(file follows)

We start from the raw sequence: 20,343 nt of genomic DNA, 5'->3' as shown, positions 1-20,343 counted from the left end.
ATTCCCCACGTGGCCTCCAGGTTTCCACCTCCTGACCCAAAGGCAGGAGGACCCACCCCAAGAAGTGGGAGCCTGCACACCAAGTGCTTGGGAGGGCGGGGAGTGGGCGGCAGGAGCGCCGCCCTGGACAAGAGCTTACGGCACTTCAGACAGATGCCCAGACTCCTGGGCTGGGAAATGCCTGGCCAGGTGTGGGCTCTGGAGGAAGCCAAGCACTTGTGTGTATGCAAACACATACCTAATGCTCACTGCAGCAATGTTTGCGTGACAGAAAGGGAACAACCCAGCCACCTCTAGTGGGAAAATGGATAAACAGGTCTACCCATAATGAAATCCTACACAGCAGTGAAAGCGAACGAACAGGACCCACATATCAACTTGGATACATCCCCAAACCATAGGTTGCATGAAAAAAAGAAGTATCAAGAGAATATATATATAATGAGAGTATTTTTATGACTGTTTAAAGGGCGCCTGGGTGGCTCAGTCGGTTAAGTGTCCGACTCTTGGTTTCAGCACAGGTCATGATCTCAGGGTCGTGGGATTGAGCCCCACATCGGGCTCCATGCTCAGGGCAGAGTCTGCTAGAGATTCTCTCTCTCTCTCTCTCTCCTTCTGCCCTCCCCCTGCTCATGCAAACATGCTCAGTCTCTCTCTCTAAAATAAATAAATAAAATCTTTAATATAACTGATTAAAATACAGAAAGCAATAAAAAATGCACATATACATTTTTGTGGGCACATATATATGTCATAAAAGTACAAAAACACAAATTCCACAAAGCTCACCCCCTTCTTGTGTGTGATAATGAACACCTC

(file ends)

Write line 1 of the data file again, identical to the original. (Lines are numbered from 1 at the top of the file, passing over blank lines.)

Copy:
We start from the raw sequence: 20,343 nt of genomic DNA, 5'->3' as shown, positions 1-20,343 counted from the left end.